Joni Mitchell's skill as a manipulator of language is what really made me want to become a writer.  At the time, she was writing songs like  Marcy in which the title character steps inside a candy store where "reds are sweet and greens are sour." Later, Marcy takes a cab uptown and "red is stop and green's for going." Still later, Marcy tells us that "red is anger, green is jealous." These kinds of musical/poetic devices really grabbed me. And of course her skill at this has evolved tremendously over the years and continues to awe me.

To my mind, this skill with language is what separates a songwriter from other kinds of artists. I have tried to apply this principal to my own writing, always asking myself, "Is this a song? Or is this sentiment better expressed in some other medium, like an essay or a film?" The Songwriters Tutorial section of this web site delves more deeply into this principle.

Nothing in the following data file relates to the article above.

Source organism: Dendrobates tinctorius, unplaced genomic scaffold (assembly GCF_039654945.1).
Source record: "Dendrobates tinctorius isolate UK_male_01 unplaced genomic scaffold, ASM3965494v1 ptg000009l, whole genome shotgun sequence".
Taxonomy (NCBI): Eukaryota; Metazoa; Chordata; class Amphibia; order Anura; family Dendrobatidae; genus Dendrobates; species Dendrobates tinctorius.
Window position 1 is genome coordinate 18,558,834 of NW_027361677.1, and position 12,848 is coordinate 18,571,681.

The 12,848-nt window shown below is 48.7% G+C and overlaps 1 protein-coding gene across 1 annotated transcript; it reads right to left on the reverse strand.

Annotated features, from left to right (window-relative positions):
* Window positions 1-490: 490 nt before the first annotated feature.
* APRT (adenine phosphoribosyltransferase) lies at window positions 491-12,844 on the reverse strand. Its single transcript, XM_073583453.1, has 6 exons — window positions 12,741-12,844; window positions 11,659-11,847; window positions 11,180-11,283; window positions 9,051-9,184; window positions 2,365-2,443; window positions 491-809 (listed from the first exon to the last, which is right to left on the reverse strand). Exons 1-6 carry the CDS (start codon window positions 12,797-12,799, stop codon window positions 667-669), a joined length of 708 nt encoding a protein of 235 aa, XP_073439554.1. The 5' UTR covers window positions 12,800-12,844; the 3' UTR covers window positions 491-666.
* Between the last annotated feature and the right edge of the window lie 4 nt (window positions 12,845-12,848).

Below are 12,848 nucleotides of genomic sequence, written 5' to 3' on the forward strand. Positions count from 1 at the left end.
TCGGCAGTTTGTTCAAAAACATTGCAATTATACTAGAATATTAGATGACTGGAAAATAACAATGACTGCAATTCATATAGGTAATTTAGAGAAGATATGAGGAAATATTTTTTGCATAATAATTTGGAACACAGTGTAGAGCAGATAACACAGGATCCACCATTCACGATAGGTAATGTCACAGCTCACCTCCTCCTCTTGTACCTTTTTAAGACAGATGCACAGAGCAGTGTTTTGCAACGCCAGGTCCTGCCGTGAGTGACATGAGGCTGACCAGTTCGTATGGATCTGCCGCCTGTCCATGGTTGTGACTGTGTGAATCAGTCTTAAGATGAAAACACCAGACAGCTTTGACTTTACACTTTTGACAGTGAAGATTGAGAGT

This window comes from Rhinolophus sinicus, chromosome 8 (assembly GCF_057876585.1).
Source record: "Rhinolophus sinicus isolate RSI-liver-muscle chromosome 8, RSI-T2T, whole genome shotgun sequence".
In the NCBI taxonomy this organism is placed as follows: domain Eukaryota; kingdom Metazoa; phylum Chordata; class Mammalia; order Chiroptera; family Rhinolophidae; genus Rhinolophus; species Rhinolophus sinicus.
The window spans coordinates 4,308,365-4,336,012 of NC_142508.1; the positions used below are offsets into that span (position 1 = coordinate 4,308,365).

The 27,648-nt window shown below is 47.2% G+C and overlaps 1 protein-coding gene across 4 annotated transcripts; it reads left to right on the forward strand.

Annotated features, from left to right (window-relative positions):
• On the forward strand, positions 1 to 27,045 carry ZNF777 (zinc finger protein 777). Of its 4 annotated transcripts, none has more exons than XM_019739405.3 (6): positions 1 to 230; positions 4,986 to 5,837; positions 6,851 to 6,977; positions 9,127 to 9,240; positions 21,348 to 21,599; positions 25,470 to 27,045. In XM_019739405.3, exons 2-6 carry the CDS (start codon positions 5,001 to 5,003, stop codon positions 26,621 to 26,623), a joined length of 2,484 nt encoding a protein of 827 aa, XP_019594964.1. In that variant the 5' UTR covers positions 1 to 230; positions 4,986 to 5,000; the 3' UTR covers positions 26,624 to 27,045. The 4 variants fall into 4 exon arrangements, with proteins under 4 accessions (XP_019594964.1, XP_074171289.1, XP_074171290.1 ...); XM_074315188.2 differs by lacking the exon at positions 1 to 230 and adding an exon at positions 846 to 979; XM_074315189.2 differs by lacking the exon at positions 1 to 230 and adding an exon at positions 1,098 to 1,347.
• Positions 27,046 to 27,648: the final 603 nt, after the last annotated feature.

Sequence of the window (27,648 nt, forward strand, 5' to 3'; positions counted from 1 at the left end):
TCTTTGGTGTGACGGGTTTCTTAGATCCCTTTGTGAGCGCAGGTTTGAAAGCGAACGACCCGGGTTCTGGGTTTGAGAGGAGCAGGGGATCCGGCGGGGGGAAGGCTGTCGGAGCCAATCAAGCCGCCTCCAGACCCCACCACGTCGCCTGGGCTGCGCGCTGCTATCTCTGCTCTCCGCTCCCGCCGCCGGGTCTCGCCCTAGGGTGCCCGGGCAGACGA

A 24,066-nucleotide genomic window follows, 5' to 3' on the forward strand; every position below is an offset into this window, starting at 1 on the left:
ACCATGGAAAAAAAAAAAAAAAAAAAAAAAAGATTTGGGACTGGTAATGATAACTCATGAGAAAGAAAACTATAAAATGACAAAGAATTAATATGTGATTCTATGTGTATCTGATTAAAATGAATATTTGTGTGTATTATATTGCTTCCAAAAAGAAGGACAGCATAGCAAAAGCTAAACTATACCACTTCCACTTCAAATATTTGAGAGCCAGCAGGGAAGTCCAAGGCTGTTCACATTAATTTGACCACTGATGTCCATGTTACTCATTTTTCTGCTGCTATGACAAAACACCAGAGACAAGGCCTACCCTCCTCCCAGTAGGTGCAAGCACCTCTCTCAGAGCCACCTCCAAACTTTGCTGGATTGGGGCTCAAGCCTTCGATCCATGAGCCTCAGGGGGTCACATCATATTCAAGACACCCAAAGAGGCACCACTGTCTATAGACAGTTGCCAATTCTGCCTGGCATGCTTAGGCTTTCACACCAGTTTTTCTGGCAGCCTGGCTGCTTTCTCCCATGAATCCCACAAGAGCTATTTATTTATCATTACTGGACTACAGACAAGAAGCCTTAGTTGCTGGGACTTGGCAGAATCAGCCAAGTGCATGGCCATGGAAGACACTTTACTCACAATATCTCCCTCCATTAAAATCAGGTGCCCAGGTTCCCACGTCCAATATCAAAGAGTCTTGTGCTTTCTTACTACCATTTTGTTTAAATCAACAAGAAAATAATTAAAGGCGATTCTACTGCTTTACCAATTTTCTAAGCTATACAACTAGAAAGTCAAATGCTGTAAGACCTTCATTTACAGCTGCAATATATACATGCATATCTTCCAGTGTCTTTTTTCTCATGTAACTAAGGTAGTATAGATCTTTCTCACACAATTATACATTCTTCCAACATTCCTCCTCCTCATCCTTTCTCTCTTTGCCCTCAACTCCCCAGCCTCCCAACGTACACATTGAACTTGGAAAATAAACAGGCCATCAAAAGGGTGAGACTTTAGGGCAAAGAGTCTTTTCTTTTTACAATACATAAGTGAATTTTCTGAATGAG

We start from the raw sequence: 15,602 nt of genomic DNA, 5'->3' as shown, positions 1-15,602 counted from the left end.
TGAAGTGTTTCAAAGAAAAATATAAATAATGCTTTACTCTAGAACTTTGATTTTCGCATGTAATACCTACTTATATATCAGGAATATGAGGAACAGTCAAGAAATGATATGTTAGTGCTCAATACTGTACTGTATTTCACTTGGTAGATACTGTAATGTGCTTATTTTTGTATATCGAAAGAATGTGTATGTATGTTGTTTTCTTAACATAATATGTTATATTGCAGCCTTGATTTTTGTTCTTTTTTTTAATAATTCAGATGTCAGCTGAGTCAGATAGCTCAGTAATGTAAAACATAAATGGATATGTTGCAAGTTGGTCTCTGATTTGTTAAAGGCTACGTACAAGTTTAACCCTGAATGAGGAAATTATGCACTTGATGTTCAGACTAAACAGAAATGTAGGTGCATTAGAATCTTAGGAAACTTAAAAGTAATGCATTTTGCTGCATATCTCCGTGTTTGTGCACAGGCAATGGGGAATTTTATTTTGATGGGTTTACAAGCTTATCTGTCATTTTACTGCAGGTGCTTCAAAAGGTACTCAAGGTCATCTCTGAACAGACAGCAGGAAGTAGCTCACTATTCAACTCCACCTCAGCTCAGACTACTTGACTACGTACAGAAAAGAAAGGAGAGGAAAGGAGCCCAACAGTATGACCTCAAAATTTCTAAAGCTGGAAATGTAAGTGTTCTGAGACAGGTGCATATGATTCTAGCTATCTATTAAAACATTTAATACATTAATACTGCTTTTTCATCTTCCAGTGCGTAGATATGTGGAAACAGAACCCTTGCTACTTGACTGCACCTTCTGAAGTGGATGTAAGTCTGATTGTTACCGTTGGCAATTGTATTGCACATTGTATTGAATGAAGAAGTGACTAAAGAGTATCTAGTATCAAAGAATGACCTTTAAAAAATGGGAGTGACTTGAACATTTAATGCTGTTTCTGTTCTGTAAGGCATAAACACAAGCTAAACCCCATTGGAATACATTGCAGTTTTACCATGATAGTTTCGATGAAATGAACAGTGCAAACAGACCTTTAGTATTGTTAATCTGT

These days, my favorite artists include Houston Jones, Wake the Dead, Ed Johnson, Gillian Welch, Patty Larkin , Steve Earle, Greg Brown, Iris Dement, Jim Hurst & Missy Raines and way too many more to mention. Life is good!

Through the Door and Back Again
In 1976 I decided to put myself through college with the idea of studying music. I was accepted into the music program at Colorado College where I studied vocal performance and music theory. But without a classical music background, opportunities for making music were limited. I decided to shift my concentration to film and television production, and I earned a Masters degree in Mass Communications from the University of Denver.